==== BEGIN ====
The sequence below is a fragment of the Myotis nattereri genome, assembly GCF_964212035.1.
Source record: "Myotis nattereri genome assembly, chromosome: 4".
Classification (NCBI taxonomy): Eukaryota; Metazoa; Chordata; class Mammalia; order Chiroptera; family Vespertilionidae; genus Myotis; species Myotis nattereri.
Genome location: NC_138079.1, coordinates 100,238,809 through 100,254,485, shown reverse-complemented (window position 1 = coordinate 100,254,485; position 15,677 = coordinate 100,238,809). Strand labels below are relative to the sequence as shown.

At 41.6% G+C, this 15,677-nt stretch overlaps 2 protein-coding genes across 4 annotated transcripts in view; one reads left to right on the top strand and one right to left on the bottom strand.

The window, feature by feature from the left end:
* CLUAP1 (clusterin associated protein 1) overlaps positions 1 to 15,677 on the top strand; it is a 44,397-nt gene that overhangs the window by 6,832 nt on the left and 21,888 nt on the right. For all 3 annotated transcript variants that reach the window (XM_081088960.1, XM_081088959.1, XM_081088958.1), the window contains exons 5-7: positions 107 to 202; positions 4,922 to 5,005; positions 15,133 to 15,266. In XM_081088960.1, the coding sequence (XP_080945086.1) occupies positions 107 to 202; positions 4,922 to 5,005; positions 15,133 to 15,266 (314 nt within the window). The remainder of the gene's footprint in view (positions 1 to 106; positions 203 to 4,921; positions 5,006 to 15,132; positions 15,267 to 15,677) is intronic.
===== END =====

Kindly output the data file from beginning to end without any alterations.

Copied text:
The sequence below is a fragment of the Myotis nattereri genome, assembly GCF_964212035.1.
Source record: "Myotis nattereri genome assembly, chromosome: 4".
Classification (NCBI taxonomy): Eukaryota; Metazoa; Chordata; class Mammalia; order Chiroptera; family Vespertilionidae; genus Myotis; species Myotis nattereri.
Genome location: NC_138079.1, coordinates 100,238,809 through 100,254,485, shown reverse-complemented (window position 1 = coordinate 100,254,485; position 15,677 = coordinate 100,238,809). Strand labels below are relative to the sequence as shown.

At 41.6% G+C, this 15,677-nt stretch overlaps 2 protein-coding genes across 4 annotated transcripts in view; one reads left to right on the top strand and one right to left on the bottom strand.

The window, feature by feature from the left end:
* CLUAP1 (clusterin associated protein 1) overlaps positions 1 to 15,677 on the top strand; it is a 44,397-nt gene that overhangs the window by 6,832 nt on the left and 21,888 nt on the right. For all 3 annotated transcript variants that reach the window (XM_081088960.1, XM_081088959.1, XM_081088958.1), the window contains exons 5-7: positions 107 to 202; positions 4,922 to 5,005; positions 15,133 to 15,266. In XM_081088960.1, the coding sequence (XP_080945086.1) occupies positions 107 to 202; positions 4,922 to 5,005; positions 15,133 to 15,266 (314 nt within the window). The remainder of the gene's footprint in view (positions 1 to 106; positions 203 to 4,921; positions 5,006 to 15,132; positions 15,267 to 15,677) is intronic.